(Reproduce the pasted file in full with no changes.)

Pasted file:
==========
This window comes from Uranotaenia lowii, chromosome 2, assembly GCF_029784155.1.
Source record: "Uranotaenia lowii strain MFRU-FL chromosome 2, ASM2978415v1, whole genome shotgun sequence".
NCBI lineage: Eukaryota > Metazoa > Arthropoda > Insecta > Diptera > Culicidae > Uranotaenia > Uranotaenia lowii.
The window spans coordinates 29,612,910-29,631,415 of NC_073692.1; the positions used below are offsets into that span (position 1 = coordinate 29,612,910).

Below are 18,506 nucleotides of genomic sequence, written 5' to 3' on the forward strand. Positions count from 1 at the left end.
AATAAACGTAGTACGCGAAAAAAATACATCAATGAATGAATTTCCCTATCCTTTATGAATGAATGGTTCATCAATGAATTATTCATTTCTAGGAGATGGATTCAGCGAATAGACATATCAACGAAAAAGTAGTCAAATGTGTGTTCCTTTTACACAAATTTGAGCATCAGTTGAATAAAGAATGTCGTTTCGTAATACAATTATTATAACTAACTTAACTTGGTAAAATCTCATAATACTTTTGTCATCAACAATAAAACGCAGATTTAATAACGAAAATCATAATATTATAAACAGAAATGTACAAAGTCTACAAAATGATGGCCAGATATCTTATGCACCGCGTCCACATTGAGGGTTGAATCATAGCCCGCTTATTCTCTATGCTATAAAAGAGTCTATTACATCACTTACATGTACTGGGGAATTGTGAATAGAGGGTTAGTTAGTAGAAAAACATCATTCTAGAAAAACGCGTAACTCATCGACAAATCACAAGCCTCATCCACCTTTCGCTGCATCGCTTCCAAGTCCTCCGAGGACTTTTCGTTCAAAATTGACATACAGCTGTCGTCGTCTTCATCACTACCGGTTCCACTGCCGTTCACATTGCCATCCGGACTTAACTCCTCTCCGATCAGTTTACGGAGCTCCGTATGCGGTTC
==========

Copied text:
This window comes from Uranotaenia lowii, chromosome 2, assembly GCF_029784155.1.
Source record: "Uranotaenia lowii strain MFRU-FL chromosome 2, ASM2978415v1, whole genome shotgun sequence".
NCBI lineage: Eukaryota > Metazoa > Arthropoda > Insecta > Diptera > Culicidae > Uranotaenia > Uranotaenia lowii.
The window spans coordinates 29,612,910-29,631,415 of NC_073692.1; the positions used below are offsets into that span (position 1 = coordinate 29,612,910).

Below are 18,506 nucleotides of genomic sequence, written 5' to 3' on the forward strand. Positions count from 1 at the left end.
AATAAACGTAGTACGCGAAAAAAATACATCAATGAATGAATTTCCCTATCCTTTATGAATGAATGGTTCATCAATGAATTATTCATTTCTAGGAGATGGATTCAGCGAATAGACATATCAACGAAAAAGTAGTCAAATGTGTGTTCCTTTTACACAAATTTGAGCATCAGTTGAATAAAGAATGTCGTTTCGTAATACAATTATTATAACTAACTTAACTTGGTAAAATCTCATAATACTTTTGTCATCAACAATAAAACGCAGATTTAATAACGAAAATCATAATATTATAAACAGAAATGTACAAAGTCTACAAAATGATGGCCAGATATCTTATGCACCGCGTCCACATTGAGGGTTGAATCATAGCCCGCTTATTCTCTATGCTATAAAAGAGTCTATTACATCACTTACATGTACTGGGGAATTGTGAATAGAGGGTTAGTTAGTAGAAAAACATCATTCTAGAAAAACGCGTAACTCATCGACAAATCACAAGCCTCATCCACCTTTCGCTGCATCGCTTCCAAGTCCTCCGAGGACTTTTCGTTCAAAATTGACATACAGCTGTCGTCGTCTTCATCACTACCGGTTCCACTGCCGTTCACATTGCCATCCGGACTTAACTCCTCTCCGATCAGTTTACGGAGCTCCGTATGCGGTTC